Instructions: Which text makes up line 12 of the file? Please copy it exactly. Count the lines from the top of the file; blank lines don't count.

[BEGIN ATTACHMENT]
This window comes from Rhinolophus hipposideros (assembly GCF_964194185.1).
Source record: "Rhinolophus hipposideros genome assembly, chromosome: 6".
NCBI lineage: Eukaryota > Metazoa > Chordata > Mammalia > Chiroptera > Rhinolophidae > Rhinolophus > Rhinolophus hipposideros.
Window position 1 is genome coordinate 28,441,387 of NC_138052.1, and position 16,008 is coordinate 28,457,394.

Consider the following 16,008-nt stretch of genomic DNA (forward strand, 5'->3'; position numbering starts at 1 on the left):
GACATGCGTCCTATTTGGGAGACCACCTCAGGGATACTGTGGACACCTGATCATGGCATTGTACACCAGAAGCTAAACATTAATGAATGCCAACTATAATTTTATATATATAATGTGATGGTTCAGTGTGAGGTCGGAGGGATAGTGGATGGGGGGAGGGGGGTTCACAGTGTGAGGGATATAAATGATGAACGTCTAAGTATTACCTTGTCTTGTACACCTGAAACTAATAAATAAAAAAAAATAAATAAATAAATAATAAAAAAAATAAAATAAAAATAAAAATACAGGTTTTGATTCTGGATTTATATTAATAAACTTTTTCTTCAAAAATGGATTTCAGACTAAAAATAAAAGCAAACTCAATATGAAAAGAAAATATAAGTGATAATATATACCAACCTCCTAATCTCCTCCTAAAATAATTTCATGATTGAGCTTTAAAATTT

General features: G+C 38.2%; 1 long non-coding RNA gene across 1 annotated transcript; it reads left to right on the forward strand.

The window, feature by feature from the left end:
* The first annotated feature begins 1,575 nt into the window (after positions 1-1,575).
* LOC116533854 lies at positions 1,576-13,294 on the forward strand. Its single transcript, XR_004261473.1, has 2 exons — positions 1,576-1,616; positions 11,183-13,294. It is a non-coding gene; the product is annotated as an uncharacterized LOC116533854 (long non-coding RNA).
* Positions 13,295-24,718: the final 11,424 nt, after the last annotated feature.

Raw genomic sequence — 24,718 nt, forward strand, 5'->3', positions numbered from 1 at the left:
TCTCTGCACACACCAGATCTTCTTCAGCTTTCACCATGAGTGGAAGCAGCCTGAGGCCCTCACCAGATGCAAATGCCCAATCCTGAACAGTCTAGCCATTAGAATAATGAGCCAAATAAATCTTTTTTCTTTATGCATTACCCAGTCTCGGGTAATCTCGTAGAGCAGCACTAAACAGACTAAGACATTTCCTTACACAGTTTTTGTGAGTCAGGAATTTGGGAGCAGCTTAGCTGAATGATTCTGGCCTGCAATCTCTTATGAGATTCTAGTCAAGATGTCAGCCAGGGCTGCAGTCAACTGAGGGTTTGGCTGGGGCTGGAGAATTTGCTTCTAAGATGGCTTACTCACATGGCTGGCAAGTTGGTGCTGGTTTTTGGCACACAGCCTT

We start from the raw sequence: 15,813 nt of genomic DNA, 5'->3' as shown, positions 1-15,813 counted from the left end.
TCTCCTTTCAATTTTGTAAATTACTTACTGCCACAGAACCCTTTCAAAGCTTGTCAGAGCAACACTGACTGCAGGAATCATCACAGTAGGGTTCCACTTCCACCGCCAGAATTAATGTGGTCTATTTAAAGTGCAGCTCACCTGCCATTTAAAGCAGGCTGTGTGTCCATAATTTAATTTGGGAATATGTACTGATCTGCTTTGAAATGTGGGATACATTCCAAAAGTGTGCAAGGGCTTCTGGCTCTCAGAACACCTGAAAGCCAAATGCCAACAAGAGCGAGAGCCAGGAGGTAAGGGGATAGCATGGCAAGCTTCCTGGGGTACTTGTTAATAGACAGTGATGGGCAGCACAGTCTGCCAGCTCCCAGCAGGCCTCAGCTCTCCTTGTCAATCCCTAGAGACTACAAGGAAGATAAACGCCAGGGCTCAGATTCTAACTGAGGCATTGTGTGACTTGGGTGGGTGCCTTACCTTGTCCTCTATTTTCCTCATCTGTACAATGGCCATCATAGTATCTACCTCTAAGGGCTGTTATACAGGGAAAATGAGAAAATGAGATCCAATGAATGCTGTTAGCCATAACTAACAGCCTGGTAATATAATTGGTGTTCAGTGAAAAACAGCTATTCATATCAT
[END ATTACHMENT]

Raw genomic sequence — 24,718 nt, forward strand, 5'->3', positions numbered from 1 at the left: